New research from the University of Texas in San Antonio claims that women have a lack of male attention to thank for their career success. The study, published April 2 in the Journal of Personality and Psychology, offers up the idea that women tend to pursue high paying careers more often when there is a lack of suitable men in the area.

Apparently, if ladies have to “fend for themselves” financially and emotionally, they are more likely to concentrate on establishing themselves on the career ladder, and they put finding a mate and reproducing on the back burner. Well, duh.

Researchers used a number of different methods to gather their information, some of which leave a little to be desired. They examined the sex ratio of males to females in each of the 50 states, compared it with the percentage of women in the top 10 career spots, and from that information gleaned these findings:

“Sex ratios involving a scarcity of men led women to seek lucrative careers because of the difficulty women have in finding an investing, long-term mate under such circumstances,” researchers wrote. “Accordingly, this low-male sex ratio produced the strongest desire for lucrative careers in women who are least able to secure a mate. These findings demonstrate that sex ratio has far-reaching effects in humans, including whether women choose briefcase over baby.”

I'd probably pick the briefcase.

I'd probably pick the briefcase.

So far, this makes sense, right? If there's a lack of men, there's a lack of long-term heterosexual relationships. If there's a lack of relationships, there's a lack of babies and families. Obviously, women have more time to work on their careers if they don't have a spouse and four children to run around after. Put two and two together and come up with an answer that we can safely assume is four.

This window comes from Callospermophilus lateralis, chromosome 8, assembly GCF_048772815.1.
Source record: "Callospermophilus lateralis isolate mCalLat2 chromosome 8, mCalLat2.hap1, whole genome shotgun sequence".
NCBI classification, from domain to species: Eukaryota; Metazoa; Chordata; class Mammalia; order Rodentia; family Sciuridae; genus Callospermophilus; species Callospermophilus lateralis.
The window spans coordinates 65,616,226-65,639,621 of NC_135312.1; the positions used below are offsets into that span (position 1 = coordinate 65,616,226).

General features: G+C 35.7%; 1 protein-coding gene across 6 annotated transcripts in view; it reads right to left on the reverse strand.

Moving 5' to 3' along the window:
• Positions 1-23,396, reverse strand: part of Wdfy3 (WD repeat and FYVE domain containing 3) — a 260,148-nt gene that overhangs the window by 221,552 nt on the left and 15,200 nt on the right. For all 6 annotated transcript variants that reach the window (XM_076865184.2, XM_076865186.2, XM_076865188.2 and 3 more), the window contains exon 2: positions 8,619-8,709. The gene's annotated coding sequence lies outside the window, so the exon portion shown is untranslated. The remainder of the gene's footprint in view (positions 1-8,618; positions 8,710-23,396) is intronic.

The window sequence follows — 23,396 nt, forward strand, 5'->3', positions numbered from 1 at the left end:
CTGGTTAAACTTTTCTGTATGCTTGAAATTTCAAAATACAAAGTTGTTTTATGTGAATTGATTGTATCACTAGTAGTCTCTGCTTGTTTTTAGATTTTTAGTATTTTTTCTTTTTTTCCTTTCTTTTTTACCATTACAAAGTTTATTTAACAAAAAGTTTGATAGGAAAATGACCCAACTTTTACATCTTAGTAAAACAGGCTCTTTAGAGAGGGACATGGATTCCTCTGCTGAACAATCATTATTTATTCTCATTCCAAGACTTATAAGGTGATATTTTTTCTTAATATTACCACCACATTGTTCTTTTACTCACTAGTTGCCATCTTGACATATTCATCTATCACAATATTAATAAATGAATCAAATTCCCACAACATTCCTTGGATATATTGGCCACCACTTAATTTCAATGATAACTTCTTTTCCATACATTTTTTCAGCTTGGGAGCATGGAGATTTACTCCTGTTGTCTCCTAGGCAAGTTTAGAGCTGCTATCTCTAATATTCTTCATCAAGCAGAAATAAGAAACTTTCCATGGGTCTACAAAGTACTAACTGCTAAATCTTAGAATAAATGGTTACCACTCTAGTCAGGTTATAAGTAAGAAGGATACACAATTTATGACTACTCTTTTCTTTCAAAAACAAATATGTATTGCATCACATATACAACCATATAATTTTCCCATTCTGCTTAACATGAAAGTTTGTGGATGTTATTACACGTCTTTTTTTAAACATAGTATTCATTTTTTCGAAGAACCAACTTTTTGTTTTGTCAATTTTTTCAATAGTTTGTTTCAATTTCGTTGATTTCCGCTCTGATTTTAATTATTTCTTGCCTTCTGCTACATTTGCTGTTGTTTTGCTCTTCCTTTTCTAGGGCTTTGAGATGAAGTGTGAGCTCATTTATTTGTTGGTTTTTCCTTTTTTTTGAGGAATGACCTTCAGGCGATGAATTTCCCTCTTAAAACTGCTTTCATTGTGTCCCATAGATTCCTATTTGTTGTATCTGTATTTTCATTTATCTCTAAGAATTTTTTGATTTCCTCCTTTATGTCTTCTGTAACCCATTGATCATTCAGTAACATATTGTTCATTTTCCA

But then researchers performed two surveys using groups of women still in college to see where they would rank the importance of having a career over the importance of having a family. They deduced from this survey that women in a population that was female-dense would rate career as more important. They also found that women who ranked themselves as less attractive to males would also prefer to concentrate more on their jobs. Um, OK.

However, what they have failed to consider is that all of the women interviewed were between the ages of 19 and 22. What self-respecting, university-attending girl of that age says she wants a man and babies more than she wants to be successful and happy in her career? It is just not the done thing these days — heck, it hasn't been en vogue since the 1950s.

And seeing as though these women don't yet have degrees, they also don't yet have careers, making their survey responses simply predictions of what decisions they might make later in life.

But most curious about this research study is the lack of attention to the male side of the equation. If a man is successful in his chosen career, is it because he is driven and ambitious or the result of a scarcity of eligible bachelorettes? Hard to say…but let's cross our fingers that researchers somewhere in the world are surveying a handful of 19-year-old high school graduates for the answer.

Cuz that's certainly where the truth lies!

LA Weekly